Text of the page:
Rishi Sunak has been told the Tory "addiction to sleaze and scandal" has "done huge damage to this country" - as he was branded "too weak" to deal with deputy Dominic Raab.
The PM sat side-by-side with Mr Raab, who faces multiple accusations of bullying, as he faced tough questions amid calls to remove him.
In a heated PMQs exchange, Keir Starmer cited The Mirror's story about the impact the deputy Prime Minister's alleged behaviour had on victims.
He told MPs that some of those affected were claimed to have felt suicidal, and asked the PM: "How would he feel if one of his friends were forced to work for a bully because the man at the top was too weak to do anything about it?"
The PM was branded "weak" for his handling of complaints about Mr Raab, and for his slow response to Nadhim Zahawi's breaches of the ministerial code.
Mr Sunak was also branded "pathetic" over his failure to prevent widespread strike action and told to "put his foot down" over the huge taxpayer bill for defending Boris Johnson in a Partygate probe.
In a scathing broadside, Mr Starmer fumed: "After 13 years in power, trying to blame the Labour Party for his failure to sort out the strikes is rank pathetic.
"The Tory Party's addiction to sleaze and scandal has done huge damage to this country and the cost to the public keeps adding up.
"We've got a justice system letting murderers walk the street, heart attack victims waiting hours for an ambulance, an economy that is shrinking quicker than his leadership, and even I couldn't quite believe it when I saw that his Government is expecting taxpayers to pay the legal fees for the member for Uxbridge (Boris Johnson) defending himself over his lockdown rule-breaking."
Last week it emerged that the cost of the former Prime Minister's legal defence had soared to an enormous £220,000.
Addressing the cost of defending Mr Johnson over an allegation he misled Parliament, Labour leader Keir Starmer said: "Surely even this Prime Minister can put his foot down and stand up to his old boss and say he made this mess, he can pick up the bill?"
The Prime Minister snapped back accusing the Labour leader of "carping from the sidelines" and "failing to lead", citing criticism by Labour MP Rosie Duffield who said being in the party "had reminded her of being in an abusive relationship.".
Mr Sunak claimed he acted swiftly and decisively after his ethics advisor Sir Laurie Magnus found former party chairman Mr Zahawi had committed multiple breaches of the ministerial code.
Mr Starmer pointed out that "anyone picking up a newspaper in July last year" would have been aware that Mr Zahawi's financial affairs were being investigated.
The Labour boss said the PM has been slow to act, telling MPs: "So in relation to his former chair, his defence is: nobody told me, I didn't know, I didn't ask any questions. Is the Prime Minister now also going to claim that he's the only person completely unaware of serious allegations of bullying against the Deputy Prime Minister before he appointed him?"
Mr Sunak replied: "The honourable gentleman ask these questions about what was known and I followed due process, I appointed an independent adviser as soon as I was made aware of new information."
The Prime Minister is under pressure to suspend his deputy, Mr Raab who is subject to an ongoing bullying investigation.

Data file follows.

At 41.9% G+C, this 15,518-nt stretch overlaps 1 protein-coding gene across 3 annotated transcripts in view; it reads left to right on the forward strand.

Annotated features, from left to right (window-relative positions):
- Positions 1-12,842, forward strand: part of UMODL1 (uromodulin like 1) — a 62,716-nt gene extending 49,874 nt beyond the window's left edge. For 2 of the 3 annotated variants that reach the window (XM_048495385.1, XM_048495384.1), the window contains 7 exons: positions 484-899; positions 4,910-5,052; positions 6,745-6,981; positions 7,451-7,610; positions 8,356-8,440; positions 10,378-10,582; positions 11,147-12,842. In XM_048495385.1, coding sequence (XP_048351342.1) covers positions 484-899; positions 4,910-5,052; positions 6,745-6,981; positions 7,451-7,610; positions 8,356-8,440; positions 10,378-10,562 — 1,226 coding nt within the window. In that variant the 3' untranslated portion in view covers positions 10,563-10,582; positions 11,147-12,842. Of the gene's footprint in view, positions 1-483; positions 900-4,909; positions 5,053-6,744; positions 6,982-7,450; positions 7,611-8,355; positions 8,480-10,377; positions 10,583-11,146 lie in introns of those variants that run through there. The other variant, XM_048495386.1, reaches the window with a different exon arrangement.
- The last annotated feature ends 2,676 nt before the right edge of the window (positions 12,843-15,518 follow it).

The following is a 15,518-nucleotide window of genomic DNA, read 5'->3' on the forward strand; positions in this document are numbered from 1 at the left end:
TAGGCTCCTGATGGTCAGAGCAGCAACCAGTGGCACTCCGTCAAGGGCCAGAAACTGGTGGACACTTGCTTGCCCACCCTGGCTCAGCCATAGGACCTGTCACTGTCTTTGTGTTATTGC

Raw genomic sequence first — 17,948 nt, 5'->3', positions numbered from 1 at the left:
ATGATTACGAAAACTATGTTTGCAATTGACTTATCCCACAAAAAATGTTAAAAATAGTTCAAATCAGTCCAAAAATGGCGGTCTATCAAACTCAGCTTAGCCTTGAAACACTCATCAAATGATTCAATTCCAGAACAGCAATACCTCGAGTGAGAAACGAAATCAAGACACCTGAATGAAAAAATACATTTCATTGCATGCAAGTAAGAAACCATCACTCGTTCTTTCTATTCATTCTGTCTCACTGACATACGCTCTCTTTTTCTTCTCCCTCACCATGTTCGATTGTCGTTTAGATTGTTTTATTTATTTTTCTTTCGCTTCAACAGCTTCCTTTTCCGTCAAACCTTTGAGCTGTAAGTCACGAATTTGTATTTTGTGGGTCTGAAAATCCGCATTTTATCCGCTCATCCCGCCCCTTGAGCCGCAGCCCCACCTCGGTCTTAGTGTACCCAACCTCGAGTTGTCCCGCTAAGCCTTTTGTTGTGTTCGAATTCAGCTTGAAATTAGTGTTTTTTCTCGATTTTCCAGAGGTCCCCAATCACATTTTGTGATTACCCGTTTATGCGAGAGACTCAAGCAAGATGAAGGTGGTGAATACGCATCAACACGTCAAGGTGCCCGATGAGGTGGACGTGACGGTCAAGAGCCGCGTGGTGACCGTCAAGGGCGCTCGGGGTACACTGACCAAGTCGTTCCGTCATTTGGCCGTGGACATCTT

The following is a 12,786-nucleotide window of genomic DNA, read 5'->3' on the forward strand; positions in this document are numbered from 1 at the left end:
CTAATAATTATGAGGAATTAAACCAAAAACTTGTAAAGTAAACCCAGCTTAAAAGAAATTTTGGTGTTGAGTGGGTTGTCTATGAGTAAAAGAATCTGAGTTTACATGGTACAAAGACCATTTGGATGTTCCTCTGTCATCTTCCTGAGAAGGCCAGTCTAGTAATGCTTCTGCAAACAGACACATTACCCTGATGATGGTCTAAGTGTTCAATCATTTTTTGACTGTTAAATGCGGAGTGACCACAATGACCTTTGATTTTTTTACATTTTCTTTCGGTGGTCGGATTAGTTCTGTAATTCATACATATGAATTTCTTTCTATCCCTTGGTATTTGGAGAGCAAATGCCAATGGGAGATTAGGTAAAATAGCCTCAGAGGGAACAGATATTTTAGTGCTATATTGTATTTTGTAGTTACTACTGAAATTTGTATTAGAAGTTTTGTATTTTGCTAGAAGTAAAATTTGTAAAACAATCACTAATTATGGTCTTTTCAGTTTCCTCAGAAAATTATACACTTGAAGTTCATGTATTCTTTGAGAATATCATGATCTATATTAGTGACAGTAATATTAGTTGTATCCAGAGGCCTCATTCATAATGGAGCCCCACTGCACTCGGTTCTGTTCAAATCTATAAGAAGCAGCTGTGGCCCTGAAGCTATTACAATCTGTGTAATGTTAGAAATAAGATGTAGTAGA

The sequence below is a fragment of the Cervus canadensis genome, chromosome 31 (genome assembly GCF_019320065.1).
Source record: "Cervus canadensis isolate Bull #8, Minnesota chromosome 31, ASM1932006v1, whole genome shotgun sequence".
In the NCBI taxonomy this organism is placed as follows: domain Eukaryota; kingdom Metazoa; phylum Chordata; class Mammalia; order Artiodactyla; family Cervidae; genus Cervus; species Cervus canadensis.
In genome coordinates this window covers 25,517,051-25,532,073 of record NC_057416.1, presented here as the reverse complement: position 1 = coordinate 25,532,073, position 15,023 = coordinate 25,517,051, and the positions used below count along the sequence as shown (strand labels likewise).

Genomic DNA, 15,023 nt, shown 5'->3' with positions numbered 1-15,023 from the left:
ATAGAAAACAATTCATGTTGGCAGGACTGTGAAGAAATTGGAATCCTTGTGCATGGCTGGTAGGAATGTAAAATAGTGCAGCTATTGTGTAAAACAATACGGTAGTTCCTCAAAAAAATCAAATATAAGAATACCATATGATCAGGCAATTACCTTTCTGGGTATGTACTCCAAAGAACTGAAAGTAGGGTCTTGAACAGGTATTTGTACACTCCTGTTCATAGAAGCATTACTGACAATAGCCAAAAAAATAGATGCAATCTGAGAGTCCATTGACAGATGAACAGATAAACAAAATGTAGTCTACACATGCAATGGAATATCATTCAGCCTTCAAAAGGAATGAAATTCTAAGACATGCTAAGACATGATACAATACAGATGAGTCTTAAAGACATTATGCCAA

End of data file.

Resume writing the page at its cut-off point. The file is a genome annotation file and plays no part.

Downing Street declined to rule out suggestions Rishi Sunak had been warned informally about allegations surrounding Dominic Raab before appointing him as Deputy Prime Minister.
The Prime Minister's press secretary repeatedly said that "the PM was not aware of any formal complaints at the time of appointing Dominic Raab" - even in response to questions about whether he'd known about informal complaints.
Pressed further, she said: "I don't know what your definition of informal complaints is. The PET (propriety and ethics team) processes are very clear.
"The appointments and usual processes were followed and we were not aware of any formal complaints."
The Mirror revealed that civil servants claim they suffered breakdowns and felt suicidal over the Deputy PM's alleged conduct- with staff saying working the Tory felt like being in a “controlling and abusive relationship”.
Mr Raab is being investigated over eight complaints during his time at the Ministry of Justice, the Foreign Office and the former Brexit department, which are said to involve at least 24 staff. He denies accusations of bullying.
Phillip Rycroft, the former top official at the Department for Exiting the EU, confirmed he had given evidence to the probe led by top KC Adam Tolley.
He told Times Radio: "I'm pleased the investigation is happening.
"Clearly for everybody involved in this getting this sorted out is long overdue, but we'll have to wait and see what the investigator comes up with and ultimately the decision on the basis of that evidence is one for the Prime Minister."
Dave Penman, leader of the FDA union, which represents senior officials, said Mr Raab should be suspended to protect other members of staff while the investigation is conducted.
"Dominic Raab is now facing investigations around eight separate complaints involving what we understand is dozens of civil servants in three separate government departments over a period of four years," he told BBC Radio 4's Today programme.
"If that was any other employee, if that was a permanent secretary in the civil service, they would in all likelihood be suspended from their job while the investigation took place.
"That's not to prejudge the investigation, that's to say if there are serious allegations of bullying and extensive allegations like this, that one of the considerations is how do you protect employees from that sort of behaviour?
"And while it's being determined, you would normally suspend someone, given the seriousness and extent of those accusations."